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Diagnostic performance of the Sputum Gram Stain in predicting sputum culture results for critically ill pediatric patients with pneumonia.

BACKGROUND: The sputum Gram stain is an inexpensive, rapid, and convenient laboratory method that predicts the bacterial pathogens in patients with pneumonia. This study aimed to evaluate the diagnostic performance of this method in predicting sputum culture results for critically ill pediatric patients.

METHODS: From June 2008 to June 2018, patients with pneumonia with an endotracheal or a tracheostomy tube in place in the Pediatric Intensive Care Unit at Changhua Christian Hospital were enrolled retrospectively. Sputum was collected from each patient via the artificial airway for Gram stain and culture evaluations of bacterial pathogens. Mixed culture results were excluded. A successful prediction was defined as a match of the sputum Gram stain and culture results.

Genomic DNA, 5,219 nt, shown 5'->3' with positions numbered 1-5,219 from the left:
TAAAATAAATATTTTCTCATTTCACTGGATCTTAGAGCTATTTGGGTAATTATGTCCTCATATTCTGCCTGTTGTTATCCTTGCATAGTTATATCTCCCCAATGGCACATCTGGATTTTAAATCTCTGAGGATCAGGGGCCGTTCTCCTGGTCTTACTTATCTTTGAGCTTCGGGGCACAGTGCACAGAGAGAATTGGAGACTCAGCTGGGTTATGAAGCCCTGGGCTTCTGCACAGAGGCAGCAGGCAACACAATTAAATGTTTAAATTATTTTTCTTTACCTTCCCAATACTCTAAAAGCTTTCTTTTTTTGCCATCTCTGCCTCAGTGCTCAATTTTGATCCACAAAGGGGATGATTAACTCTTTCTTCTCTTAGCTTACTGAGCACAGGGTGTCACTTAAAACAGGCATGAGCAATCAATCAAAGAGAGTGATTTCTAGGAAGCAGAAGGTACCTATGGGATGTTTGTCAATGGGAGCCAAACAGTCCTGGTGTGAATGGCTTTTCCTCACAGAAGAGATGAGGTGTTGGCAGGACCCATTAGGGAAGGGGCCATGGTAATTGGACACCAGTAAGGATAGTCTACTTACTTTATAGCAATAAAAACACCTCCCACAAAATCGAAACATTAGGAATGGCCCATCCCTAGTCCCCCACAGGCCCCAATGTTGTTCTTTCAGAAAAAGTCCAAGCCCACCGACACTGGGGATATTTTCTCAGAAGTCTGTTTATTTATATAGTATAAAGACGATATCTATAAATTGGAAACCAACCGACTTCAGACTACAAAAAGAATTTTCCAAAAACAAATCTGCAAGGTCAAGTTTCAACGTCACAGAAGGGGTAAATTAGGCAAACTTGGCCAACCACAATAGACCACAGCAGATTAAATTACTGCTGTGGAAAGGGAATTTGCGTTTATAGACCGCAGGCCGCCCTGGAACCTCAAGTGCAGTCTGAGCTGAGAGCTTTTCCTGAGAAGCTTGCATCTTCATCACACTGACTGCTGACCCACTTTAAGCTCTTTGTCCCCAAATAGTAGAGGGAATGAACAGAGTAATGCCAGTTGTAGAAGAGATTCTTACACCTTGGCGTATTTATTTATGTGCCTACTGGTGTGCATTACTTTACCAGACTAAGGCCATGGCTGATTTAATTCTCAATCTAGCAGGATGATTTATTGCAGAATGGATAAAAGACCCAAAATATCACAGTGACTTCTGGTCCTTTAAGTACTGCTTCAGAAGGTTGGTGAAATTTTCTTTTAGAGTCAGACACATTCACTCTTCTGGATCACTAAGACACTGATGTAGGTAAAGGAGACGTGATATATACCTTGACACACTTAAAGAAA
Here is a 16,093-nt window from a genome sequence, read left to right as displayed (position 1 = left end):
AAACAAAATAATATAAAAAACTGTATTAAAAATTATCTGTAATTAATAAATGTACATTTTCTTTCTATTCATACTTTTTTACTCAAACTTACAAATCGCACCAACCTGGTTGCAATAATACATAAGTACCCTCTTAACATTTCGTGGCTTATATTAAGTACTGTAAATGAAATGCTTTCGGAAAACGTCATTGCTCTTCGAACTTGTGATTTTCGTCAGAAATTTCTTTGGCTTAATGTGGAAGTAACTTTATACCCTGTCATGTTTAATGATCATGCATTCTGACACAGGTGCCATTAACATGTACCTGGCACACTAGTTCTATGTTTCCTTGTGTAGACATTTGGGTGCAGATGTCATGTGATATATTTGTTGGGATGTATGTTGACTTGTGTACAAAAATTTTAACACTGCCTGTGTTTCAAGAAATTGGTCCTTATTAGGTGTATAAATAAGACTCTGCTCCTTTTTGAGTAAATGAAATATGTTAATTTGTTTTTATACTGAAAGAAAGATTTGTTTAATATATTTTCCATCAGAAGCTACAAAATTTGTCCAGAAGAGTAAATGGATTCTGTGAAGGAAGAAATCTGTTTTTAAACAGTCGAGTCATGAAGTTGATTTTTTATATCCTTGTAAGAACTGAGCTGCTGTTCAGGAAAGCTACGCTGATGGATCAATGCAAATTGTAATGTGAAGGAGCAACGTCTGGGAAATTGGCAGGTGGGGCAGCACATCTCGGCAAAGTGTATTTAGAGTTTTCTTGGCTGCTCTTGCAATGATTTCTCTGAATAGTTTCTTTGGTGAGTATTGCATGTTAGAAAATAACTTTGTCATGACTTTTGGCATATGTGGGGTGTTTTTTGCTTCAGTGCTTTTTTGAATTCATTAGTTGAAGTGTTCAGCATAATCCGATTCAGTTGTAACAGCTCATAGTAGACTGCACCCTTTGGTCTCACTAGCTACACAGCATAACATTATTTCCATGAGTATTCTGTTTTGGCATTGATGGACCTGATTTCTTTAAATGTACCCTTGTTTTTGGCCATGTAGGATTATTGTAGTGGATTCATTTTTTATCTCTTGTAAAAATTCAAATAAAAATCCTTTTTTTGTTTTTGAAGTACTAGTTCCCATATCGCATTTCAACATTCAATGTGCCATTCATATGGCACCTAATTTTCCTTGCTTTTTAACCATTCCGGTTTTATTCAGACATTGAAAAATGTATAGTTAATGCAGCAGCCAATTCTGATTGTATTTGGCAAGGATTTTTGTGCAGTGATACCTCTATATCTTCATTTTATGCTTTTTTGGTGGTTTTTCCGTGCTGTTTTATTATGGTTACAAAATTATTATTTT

RESULTS: A total of 622 records were reviewed, of which 542 were analyzed. Haemophilus influenzae, Pseudomonas aeruginosa, and Streptococcus pneumoniae were the three most common pathogens found. The overall prediction success rate of the sputum Gram stain was 59.23%. The sensitivity of the method in predicting gram-negative bacilli (GNB), gram-negative cocci (GNC), and gram-positive cocci (GPC) was 0.45, 0.67, and 0.61, respectively. Its specificity in predicting GNB, GNC, and GPC was 0.87, 0.98, and 0.87, respectively. Its positive likelihood ratio in predicting GNB, GNC, and GPC was 3.46, 33.50, and 4.69, respectively. The highest prediction success rate among all pathogens was for GNC.

CONCLUSION: The sputum Gram stain had high specificity and relatively low sensitivity in predicting the bacterial pathogens in critically ill pediatric patients. Its high specificity in predicting sputum culture results means that clinicians can confidently use sputum Gram stain results to guide their antibiotic choice for treatment.

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